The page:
10 Ways to Boost Up Your Coding Productivity with Eclipse

There is no other IDE I love better other than Eclipse. And I admit that, I felt lucky that I am a programmer in the decade that Eclipse is already invented!! I have been using this tools for 4 years and know exactly each features of it. If there is such a tool which is very powerful, and scalable, and reliable, and is FREE, why wouldn't you use it ??

So, lets talk about this 10 ways.

1. Find

About a few months ago I remembered that we had a deadline to dirtily apply a single sign on interceptor to a bunch of ugly PHP codes in 1 night. They were spread all over the files and there are so many files need to be edited. So we kind of stayed until 8pm to get it done. Lucky thing I'm not a PHP guy, so I didn't have to do it. So I watched a newbie doing it with his primitive PHP code editor. Here what he did. He started to open the first *.php file.

Guess what he did, with his eyes, he scrolled up and down with his mouse to search the interceptor part with his eyes, and found 2 sections about it. Then he applied the new interceptor to the sections, and tested it. But it still gave some errors on the page. So I told him: use the FIND feature. And after he did it, turned out that there were 4 sections more need to be edited.

Human eyes can't be trusted, and prone to errors. To search strings always use the FIND feature.

In eclipse, this feature is even so powerful. Here what we can do in Eclipse:
  • search in the entire workspace, workset, project, or selected resources
  • search with regular expression
  • search within files with a defined pattern
2. Find and Replace

Imagine that you have to edit texts in some files at once with the same patterns. Eclipse provide a preview so you can first check whether all replacements are correct or not before doing it.

And there's the special feature which you might need:

use replace magic{1}Old with maggie{1}New

To replace something like:
magicLinesOld to maggieLinesNew,
magicHouseOld to maggieHouseNew
magicShoesOld to maggieShoesNew
magic{*}Old to to maggie{*}New

3. Code Highlighting

This feature can help to efficiently read the code. If you want to know in which lines the object is being used, just put the cursor on the object, and then every occurence of it will be highlighted.

4. Refactoring

With this feature, you can do these things with some clicks only:
  • rename an object, a class, a variable, or a field.
  • extract a literal string to a constant field.
  • change method's name and parameters.
  • move a method or a field.
  • etc

5. Generate Getters and Setters

Actually there are more generators, but this one is the one I use most of the time. This will be very helpful to create POJO.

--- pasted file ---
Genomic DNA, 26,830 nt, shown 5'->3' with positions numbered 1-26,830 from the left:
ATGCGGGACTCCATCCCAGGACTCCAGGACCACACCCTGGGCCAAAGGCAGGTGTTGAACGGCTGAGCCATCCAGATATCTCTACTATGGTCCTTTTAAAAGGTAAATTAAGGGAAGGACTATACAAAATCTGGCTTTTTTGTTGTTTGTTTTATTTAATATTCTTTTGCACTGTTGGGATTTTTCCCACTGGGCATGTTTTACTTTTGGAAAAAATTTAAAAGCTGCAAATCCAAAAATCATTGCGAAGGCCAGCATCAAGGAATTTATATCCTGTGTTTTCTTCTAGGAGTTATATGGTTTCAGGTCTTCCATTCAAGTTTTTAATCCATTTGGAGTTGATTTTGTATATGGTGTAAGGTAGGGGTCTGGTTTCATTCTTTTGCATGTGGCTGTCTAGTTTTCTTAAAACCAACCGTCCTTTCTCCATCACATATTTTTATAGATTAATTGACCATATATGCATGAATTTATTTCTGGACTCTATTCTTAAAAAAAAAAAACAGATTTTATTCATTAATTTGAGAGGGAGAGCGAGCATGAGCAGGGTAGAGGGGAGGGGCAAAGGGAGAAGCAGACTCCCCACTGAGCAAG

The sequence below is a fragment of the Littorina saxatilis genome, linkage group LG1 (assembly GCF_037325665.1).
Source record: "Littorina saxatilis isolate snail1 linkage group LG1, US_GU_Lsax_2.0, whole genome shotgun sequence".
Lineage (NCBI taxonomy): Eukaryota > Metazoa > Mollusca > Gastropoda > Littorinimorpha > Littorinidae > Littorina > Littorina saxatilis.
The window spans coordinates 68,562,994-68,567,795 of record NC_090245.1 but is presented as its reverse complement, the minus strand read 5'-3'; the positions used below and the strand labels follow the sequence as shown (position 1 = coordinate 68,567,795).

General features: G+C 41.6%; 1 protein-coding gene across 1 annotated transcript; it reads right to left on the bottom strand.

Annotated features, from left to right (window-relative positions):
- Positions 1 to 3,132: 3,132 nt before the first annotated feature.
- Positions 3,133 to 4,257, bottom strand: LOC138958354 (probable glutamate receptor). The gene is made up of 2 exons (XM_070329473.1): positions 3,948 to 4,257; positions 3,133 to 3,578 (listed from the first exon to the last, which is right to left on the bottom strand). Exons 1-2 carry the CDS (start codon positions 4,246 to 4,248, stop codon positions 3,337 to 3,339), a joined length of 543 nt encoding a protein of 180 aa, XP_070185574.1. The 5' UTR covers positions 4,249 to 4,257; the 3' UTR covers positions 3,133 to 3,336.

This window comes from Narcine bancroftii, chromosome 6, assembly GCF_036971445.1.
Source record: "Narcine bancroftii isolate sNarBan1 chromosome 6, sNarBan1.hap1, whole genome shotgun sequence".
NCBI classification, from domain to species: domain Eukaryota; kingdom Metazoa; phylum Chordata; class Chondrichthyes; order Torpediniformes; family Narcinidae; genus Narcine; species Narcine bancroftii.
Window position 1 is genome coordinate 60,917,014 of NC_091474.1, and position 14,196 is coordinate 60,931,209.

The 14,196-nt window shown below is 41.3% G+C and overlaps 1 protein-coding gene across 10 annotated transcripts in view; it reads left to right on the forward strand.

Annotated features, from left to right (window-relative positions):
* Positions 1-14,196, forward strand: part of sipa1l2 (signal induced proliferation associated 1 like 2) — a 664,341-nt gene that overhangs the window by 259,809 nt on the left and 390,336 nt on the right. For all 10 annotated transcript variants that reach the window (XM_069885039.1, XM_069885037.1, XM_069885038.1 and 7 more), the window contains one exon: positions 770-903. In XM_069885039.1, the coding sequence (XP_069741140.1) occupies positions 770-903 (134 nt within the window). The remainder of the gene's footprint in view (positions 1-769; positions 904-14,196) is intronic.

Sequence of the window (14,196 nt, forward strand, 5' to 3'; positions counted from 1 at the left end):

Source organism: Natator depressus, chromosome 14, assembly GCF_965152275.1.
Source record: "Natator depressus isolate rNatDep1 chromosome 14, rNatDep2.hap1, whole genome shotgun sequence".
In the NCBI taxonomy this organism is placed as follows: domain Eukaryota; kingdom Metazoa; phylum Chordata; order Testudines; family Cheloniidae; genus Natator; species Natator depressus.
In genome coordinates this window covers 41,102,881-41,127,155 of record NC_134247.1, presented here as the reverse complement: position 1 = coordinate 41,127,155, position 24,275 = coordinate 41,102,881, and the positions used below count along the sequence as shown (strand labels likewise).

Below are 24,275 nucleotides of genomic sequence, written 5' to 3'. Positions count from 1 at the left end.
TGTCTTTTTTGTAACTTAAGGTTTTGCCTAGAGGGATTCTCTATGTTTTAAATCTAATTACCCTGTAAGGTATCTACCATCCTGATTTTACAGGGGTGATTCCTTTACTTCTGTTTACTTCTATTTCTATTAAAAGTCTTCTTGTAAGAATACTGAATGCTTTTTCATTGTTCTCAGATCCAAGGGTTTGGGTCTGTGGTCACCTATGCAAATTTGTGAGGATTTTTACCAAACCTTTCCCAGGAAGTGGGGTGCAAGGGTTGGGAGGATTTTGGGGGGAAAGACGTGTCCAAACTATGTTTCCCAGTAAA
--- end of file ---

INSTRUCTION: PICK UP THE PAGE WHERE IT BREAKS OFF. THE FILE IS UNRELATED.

6. Formatting

Pretend that you typed some lines of code like this:

Will you arrange that code manually? No!! Just press the shortcut for formatting, usually CTRL + Shift + F, and voila here what you got:

7. Compare

What is so good with Eclipse's file comparer is that:
  • You can compare it by left-right side.
  • You can show next or previous difference.
  • On the right side of the scrollbar there is a clickable link to every differences.
  • There is a menu to copy current or all change(s) from right to left or vice versa.

8. The Warning Icons

Your brain is not designed to be a code compiler, so stop using it to check syntax !!
What's nice about Eclipse is that it even provide warning for ugly codes. If you see some yellow lines on the source editor, it's not a decoration. It means that your code is ugly. Here are some things that can make the code ugly:
  • Local variable is never read, so why keep it ?
  • A serializable class does not declare a static final serialVersionUID field.
  • The imported class is never used, so why keep it? There is also a feature to organize imports, so you don't have to take care of importing classes at all.
  • Used a deprecated method / class.
  • Using raw types of objects which should be parameterized such as: List, Set, Comparator, Class, etc.
  • etc.

9. Local History

"But it worked a few hours ago", you said. With Eclipse, every saving of every files are being logged, so you can show the entire history of a file, and then compare, or rollback to the previous saved version. Amazing isn't it ??

10. The Integrated CVS / SVN Client

There is no other CVS /SVN client I could find which is such rich of features and luckily, it's integrated to the IDE !!

With Eclipse' CVS / SVN client you can:
  • Show the history of 1 file, CVS / SVN history and local history (read number 9).
  • Show the history of 1 project (SVN client only).
  • Compare current version with another tagged version. Or with SVN much better, with every commited version, because every commit will be assigned with a incremented version number.
  • Show all of the tags which are existed within a CVS repository.
  • Synchronize the source code with a less painful way.

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